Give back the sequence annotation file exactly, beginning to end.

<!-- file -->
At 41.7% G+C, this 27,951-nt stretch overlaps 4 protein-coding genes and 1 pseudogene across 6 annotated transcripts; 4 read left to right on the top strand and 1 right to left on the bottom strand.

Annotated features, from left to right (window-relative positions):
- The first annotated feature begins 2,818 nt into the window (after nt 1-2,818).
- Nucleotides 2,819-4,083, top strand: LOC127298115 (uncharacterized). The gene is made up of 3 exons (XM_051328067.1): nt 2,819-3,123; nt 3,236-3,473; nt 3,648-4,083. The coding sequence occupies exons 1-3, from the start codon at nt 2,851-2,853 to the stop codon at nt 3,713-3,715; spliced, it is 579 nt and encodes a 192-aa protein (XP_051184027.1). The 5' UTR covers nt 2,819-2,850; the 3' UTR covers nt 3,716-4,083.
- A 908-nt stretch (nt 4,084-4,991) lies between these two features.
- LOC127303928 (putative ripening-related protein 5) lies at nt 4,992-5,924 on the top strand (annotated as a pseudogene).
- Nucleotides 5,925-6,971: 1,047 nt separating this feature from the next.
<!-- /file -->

At 41.7% G+C, this 27,951-nt stretch overlaps 4 protein-coding genes and 1 pseudogene across 6 annotated transcripts; 4 read left to right on the top strand and 1 right to left on the bottom strand.

Annotated features, from left to right (window-relative positions):
- The first annotated feature begins 2,818 nt into the window (after nt 1-2,818).
- Nucleotides 2,819-4,083, top strand: LOC127298115 (uncharacterized). The gene is made up of 3 exons (XM_051328067.1): nt 2,819-3,123; nt 3,236-3,473; nt 3,648-4,083. The coding sequence occupies exons 1-3, from the start codon at nt 2,851-2,853 to the stop codon at nt 3,713-3,715; spliced, it is 579 nt and encodes a 192-aa protein (XP_051184027.1). The 5' UTR covers nt 2,819-2,850; the 3' UTR covers nt 3,716-4,083.
- A 908-nt stretch (nt 4,084-4,991) lies between these two features.
- LOC127303928 (putative ripening-related protein 5) lies at nt 4,992-5,924 on the top strand (annotated as a pseudogene).
- Nucleotides 5,925-6,971: 1,047 nt separating this feature from the next.